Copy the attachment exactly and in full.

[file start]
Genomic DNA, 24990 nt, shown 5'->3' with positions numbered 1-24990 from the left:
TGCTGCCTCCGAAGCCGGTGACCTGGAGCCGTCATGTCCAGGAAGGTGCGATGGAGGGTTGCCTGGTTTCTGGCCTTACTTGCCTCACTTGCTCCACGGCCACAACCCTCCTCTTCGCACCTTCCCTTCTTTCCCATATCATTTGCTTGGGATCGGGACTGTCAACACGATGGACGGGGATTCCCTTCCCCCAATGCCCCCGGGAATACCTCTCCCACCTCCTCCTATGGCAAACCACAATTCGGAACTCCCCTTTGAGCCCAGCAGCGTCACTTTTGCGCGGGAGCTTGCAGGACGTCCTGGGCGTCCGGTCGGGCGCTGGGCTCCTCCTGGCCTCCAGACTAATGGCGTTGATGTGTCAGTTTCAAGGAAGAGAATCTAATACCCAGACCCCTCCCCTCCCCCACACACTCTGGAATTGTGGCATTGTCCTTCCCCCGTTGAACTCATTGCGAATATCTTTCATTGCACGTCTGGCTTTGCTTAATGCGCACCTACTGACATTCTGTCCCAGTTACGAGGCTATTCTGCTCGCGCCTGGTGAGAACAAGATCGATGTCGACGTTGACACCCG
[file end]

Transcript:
Genomic DNA, 24990 nt, shown 5'->3' with positions numbered 1-24990 from the left:
TGCTGCCTCCGAAGCCGGTGACCTGGAGCCGTCATGTCCAGGAAGGTGCGATGGAGGGTTGCCTGGTTTCTGGCCTTACTTGCCTCACTTGCTCCACGGCCACAACCCTCCTCTTCGCACCTTCCCTTCTTTCCCATATCATTTGCTTGGGATCGGGACTGTCAACACGATGGACGGGGATTCCCTTCCCCCAATGCCCCCGGGAATACCTCTCCCACCTCCTCCTATGGCAAACCACAATTCGGAACTCCCCTTTGAGCCCAGCAGCGTCACTTTTGCGCGGGAGCTTGCAGGACGTCCTGGGCGTCCGGTCGGGCGCTGGGCTCCTCCTGGCCTCCAGACTAATGGCGTTGATGTGTCAGTTTCAAGGAAGAGAATCTAATACCCAGACCCCTCCCCTCCCCCACACACTCTGGAATTGTGGCATTGTCCTTCCCCCGTTGAACTCATTGCGAATATCTTTCATTGCACGTCTGGCTTTGCTTAATGCGCACCTACTGACATTCTGTCCCAGTTACGAGGCTATTCTGCTCGCGCCTGGTGAGAACAAGATCGATGTCGACGTTGACACCCG